American History Prime Time Schedule, April 5-9, 2021

by MaggieStrolle

C-SPAN3's American History TV in Prime Time

April 5 - April 9, 2021
8pm Each Night on C-SPAN 3


Monday, April 5
History Through Film
Hampden-Sydney College professor Matthew Hulbert looks at depictions of slavery in Hollywood films ranging from "Birth of a Nation" and "Gone with the Wind" to "Django Unchained" and "Free State of Jones." He talks about how early films glorified the "Lost Cause." And he argues that while recent films show the horrors of the slave trade and resistance by enslaved people, the idea of the "white savior" is often still central to the narrative. Virginia Tech's Center for Civil War Studies hosted this event.


Tuesday, April 6
Pandemics & Disease
In 1918, a flu virus infected one-third of the world's population. Nancy Bristow from the University of Puget Sound talks about the correlations between that earlier pandemic and today's global crisis. Lora Vogt with the National World War I Museum and Memorial moderates the conversation. The museum provided the video and hosted this discussion in partnership with the Northeast Kansas Library System.


Wednesday, April 7
Crime & Forensics
Bruce Goldfarb, author of "18 Tiny Deaths: The Untold Story of Frances Glessner Lee and the Invention of Modern Forensics," shows us several dollhouse-sized crime scenes that are used for training classes in the Chief Medical Examiner's Office of Maryland. He relates the story of Ms. Lee, who constructed the dioramas in the mid-1940s at Harvard University, and who helped pioneer the science of crime scene investigation.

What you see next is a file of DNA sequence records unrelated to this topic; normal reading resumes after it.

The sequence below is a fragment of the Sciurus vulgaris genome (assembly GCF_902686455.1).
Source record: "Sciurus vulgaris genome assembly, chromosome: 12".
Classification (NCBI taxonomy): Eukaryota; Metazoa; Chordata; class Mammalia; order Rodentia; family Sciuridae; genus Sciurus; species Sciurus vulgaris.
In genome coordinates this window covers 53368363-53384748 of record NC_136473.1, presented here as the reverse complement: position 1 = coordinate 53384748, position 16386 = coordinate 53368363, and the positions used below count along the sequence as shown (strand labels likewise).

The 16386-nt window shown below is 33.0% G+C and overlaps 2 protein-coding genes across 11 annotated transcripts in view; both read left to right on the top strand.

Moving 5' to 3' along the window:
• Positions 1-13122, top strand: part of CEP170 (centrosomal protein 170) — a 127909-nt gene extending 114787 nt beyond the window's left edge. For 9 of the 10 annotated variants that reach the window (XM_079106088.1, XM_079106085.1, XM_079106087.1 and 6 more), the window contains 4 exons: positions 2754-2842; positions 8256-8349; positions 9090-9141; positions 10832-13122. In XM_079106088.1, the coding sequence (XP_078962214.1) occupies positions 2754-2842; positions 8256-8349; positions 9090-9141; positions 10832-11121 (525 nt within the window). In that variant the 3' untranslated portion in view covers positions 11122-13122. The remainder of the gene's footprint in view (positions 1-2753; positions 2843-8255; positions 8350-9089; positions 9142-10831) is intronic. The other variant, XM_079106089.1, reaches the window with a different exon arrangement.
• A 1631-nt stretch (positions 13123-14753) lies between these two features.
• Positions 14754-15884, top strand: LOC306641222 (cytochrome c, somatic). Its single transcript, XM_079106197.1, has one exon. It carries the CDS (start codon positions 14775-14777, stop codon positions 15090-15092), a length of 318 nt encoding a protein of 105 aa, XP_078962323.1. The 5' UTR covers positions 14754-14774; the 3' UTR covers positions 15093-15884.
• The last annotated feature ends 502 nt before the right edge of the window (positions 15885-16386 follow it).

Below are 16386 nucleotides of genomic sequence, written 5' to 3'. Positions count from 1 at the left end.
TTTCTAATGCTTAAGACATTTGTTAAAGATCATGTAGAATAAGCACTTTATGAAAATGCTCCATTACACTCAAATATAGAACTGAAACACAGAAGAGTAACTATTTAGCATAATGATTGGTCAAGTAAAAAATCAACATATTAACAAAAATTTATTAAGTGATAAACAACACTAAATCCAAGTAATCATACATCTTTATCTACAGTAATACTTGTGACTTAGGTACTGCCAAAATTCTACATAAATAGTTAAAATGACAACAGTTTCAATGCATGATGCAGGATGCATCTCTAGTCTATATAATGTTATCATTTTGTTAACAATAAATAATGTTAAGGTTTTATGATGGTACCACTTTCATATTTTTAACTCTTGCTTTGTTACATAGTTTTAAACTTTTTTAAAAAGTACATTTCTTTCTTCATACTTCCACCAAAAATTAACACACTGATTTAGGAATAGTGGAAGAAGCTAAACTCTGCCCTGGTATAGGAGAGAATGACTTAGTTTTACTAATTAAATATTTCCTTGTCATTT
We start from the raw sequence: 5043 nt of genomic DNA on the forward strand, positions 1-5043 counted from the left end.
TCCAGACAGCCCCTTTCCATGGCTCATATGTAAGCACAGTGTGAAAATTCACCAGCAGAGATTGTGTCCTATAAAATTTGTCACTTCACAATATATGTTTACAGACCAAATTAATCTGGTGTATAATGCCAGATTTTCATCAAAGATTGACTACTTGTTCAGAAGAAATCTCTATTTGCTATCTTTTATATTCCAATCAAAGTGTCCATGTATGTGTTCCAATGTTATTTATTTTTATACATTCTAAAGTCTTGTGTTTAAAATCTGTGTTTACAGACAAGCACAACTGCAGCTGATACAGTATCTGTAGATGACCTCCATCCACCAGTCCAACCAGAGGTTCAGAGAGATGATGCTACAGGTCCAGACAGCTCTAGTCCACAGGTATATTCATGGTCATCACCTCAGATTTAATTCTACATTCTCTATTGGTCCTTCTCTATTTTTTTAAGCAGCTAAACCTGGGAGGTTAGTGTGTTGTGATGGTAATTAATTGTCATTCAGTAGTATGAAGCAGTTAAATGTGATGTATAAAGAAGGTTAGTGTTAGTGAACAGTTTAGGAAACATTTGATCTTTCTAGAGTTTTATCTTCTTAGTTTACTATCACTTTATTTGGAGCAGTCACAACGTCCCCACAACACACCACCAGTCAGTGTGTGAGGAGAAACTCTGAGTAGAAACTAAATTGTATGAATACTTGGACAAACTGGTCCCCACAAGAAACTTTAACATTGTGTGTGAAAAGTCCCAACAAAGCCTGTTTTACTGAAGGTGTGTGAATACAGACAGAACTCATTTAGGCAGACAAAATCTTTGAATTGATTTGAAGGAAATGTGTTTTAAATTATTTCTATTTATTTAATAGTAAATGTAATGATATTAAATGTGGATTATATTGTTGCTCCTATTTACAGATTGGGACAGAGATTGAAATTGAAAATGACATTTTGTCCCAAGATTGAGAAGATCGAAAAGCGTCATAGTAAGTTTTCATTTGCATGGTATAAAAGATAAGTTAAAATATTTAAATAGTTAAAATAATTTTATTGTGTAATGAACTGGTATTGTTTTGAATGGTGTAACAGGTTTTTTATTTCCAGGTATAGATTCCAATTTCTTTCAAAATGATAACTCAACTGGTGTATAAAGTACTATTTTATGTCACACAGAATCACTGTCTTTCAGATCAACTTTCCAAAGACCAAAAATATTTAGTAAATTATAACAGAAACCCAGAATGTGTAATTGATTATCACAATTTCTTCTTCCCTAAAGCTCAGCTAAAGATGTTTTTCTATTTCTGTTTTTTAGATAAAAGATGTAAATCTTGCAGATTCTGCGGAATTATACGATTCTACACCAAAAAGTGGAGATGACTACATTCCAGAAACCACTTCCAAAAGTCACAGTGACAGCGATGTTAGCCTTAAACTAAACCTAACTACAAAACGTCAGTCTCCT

Thursday, April 8
Cabinet Secretaries
James Baker served as secretary of state for President George H.W. Bush, and as Ronald Reagan's White House chief of staff and treasury secretary. He's interviewed about leadership and his career by attorney and historian Talmage Boston in this program hosted by Baylor University Law School.


Friday, April 9
The Cherokees
In the 1830s, under President Andrew Jackson, the Cherokees were forcibly removed from their lands in the southeastern U.S. in what became known as the "Trail of Tears." Oklahoma University law professor Lindsay Robertson discusses the decisions issued by the U.S. Supreme Court in cases involving the Cherokee Nation -- especially the role of Chief Justice John Marshall. The Virginia Museum of History and Culture, Preservation Virginia and the University of Oklahoma Center for the Study of American Indian Law and Policy co-hosted this event. .


American History TV. All weekend - every weekend. And also on Washington Journal this week.